Sadly, victim blaming and sexual violence often go hand in hand. There are many myths in our society that reinforce that a survivor is somehow partly (or even fully) to blame for being sexually assaulted or abused.
Offenders sometimes state things like, “she was asking for it,” a statement which shifts blame for the attack onto the survivors. Not only are we judged for the way we dress or act in situations that might attract ‘negative attention’, but as a society we (especially women) have been bombarded with techniques on how to prevent being sexually assaulted. You may have heard these ones:
“Watch your drink.”
“Don’t dress too sexy!”
“Don’t walk alone at night.”
“Don’t drink too much!”
Of course these don’t seem like bad tips, but we need to understand something. This ‘be safe’ mentality builds a false sense of security by letting individuals believe that sexual assault is preventable. It’s not! So, someone who has taken all the proper precautions and is sexually assaulted might feel ashamed and confused —might feel like he or she should have done more to prevent the attack.
Unfortunately, prevention techniques don’t challenge the root cause of sexual violence. There is a difference between doing things that make you feel safe versus believing that when you take these precautions, you have no chance of being assaulted. Sexual violence is a crime of opportunity. Offenders look for the right moment and choose to commit a sexual assault while justifying their actions. Even if you did not take ANY precautions, you are not to blame if you are assaulted. We’ll say it again:
You are never to blame if you are assaulted or abused!
The “watch your drink” message resonates everywhere, and it’s no surprise. Alcohol is the number one drug used to facilitate sexual assaults. Yet, offenders (not survivors) must be held accountable for an assault using alcohol as a facilitator. They prey on the intoxicated. In no way did the survivors play a role in their assaults by not watching their drinks.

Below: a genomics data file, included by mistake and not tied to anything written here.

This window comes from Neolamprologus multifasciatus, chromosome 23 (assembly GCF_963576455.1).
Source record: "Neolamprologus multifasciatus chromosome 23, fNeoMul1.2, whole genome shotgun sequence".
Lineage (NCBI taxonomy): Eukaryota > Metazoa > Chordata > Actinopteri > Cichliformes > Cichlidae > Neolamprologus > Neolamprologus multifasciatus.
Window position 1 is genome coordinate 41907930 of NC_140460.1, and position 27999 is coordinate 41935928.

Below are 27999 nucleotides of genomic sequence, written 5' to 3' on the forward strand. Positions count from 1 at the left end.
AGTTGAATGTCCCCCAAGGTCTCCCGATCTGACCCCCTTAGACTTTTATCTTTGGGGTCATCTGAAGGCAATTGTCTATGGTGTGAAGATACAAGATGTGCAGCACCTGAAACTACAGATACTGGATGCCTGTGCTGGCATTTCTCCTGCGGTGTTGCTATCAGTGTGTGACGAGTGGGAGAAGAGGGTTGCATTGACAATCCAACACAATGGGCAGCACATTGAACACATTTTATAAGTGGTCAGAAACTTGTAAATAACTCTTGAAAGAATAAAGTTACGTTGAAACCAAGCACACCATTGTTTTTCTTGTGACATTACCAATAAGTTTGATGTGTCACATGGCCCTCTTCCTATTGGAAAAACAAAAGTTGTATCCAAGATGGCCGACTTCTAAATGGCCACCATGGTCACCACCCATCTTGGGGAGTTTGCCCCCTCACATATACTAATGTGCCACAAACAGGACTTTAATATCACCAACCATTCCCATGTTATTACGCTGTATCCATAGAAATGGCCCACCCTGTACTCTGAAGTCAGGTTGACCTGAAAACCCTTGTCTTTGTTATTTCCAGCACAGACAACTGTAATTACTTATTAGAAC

Sometimes survivors are scrutinized for the amount of liquor they drank before the assault took place. This argument is completely invalid. Sexual violence is a crime of opportunity and offenders will use whatever means they can (including alcohol consumption) to justify their entitlement. In many cultures alcohol is not permitted. Yet, sober assailants will still assault sober victims within these communities. This clearly shows that sexual violence is a crime of power and control over others, not one based on inhibitions.
Society tries to justify sexual violence by focusing on the actions of the victim rather than the offender. A common statement overheard among peers is, “Look at that outfit she was wearing. What did she really expect?” This statement plays off the idea that people can’t control their sexual urges and that a women’s attire has made the offender powerless to resist his or her urge to take her. By force.
As if! Sexual violence is NOT about the inability to control sexual urges.
You have the right to live the life you want without the fear of being assaulted. That means you have the freedom to dress, walk, talk, drink (or not drink), and act the way you choose. The only way to prevent sexual violence is to hold offenders, not survivors, accountable for their actions, and to challenge the thoughts and beliefs of our peers. We speak with our actions.
Tell your world!
For more information about Victim Blaming, take a look at The Canadian Resource Centre for Victims of Crime (PDF).